Red Cross president Gail McGovern has cancer; diagnosis came a day after Haiti earthquake

By Brett Zongker, AP
Friday, February 26, 2010

Red Cross president Gail McGovern has cancer

WASHINGTON — Gail McGovern, the president and CEO of the American Red Cross, has been diagnosed with early stage breast cancer but expects to make a full recovery, she said Friday.

McGovern, 58, told The Associated Press in a statement that she learned of her cancer the day after Haiti’s deadly earthquake. She underwent surgery Feb. 11 in Boston, and doctors say her prognosis is excellent.

“I’m feeling healthy and very lucky that my wonderful team of doctors caught this early,” she said. “I expect a full recovery, I’ve dealt with this before, I know what’s in store, and I plan to fly through it as I did previously.”

McGovern was treated for unrelated breast cancer in 2006, which was also caught early.

The next and final phase of treatment is daily radiation therapy for four to six weeks, which will curtail her travel. She plans to continue working at the Red Cross headquarters in Washington while she undergoes treatment.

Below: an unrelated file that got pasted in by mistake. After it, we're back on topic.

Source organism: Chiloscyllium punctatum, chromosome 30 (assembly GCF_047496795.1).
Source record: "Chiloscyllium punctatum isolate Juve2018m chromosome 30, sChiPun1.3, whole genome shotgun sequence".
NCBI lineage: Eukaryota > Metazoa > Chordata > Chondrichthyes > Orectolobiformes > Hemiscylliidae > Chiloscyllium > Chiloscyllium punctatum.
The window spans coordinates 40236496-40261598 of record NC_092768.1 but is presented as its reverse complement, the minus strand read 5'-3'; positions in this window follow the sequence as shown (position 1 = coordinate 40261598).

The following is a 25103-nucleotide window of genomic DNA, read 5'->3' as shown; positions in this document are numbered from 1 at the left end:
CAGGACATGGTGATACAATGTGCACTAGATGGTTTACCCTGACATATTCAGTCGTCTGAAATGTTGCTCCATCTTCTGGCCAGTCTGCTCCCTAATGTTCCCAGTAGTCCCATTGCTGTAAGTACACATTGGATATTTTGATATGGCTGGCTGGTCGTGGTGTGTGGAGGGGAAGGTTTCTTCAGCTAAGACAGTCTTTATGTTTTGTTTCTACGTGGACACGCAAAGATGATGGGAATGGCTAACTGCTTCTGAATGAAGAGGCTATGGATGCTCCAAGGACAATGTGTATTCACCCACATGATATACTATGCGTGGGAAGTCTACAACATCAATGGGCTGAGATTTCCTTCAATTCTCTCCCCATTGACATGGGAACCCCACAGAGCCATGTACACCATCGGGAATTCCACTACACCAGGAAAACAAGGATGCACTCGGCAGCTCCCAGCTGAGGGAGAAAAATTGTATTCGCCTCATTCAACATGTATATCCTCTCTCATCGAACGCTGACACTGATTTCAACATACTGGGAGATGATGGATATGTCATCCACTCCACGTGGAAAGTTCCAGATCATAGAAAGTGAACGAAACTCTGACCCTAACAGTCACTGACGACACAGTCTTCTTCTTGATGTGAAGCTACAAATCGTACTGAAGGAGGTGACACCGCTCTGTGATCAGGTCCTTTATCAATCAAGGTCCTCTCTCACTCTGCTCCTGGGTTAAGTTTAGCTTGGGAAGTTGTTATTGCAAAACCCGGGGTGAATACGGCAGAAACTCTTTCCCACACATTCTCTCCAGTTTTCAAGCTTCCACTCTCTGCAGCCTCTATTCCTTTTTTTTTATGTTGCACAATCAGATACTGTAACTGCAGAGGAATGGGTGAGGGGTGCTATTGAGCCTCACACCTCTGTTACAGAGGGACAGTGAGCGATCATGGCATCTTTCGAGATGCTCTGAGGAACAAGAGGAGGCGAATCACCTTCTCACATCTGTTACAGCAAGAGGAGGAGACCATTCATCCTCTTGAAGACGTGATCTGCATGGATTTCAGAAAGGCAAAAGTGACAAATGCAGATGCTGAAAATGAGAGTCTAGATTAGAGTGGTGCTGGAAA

Since the cancer was diagnosed in January, McGovern has traveled to Haiti to help oversee recovery efforts and to Montreal for a conference to coordinate Haiti relief. She has also continued to meet with Red Cross chapters across the country, spokesman Roger Lowe said.

McGovern said the charity helps so many people who have dealt with hardship that “their strength and courage puts my personal situation in its proper perspective.”

She notified the staff of her diagnosis Friday.

“She wanted to wait until she knew what she was dealing with and what the effect would be on her work before she announced it,” Lowe said.

McGovern took over as president in June 2008, after years of turnover in the top post. She is a veteran executive and former professor of marketing at Harvard — and the fourth full-fledged Red Cross president since 2001, along with three interim leaders.

Before the Haiti earthquake, her primary focus had been restoring the charity’s financial health. The Red Cross laid off a third of its 3,000 employees two years ago, faced with a $210 million deficit. It received an emergency $100 million infusion from Congress and has reduced its deficit substantially.

AP National Writer David Crary contributed to this report

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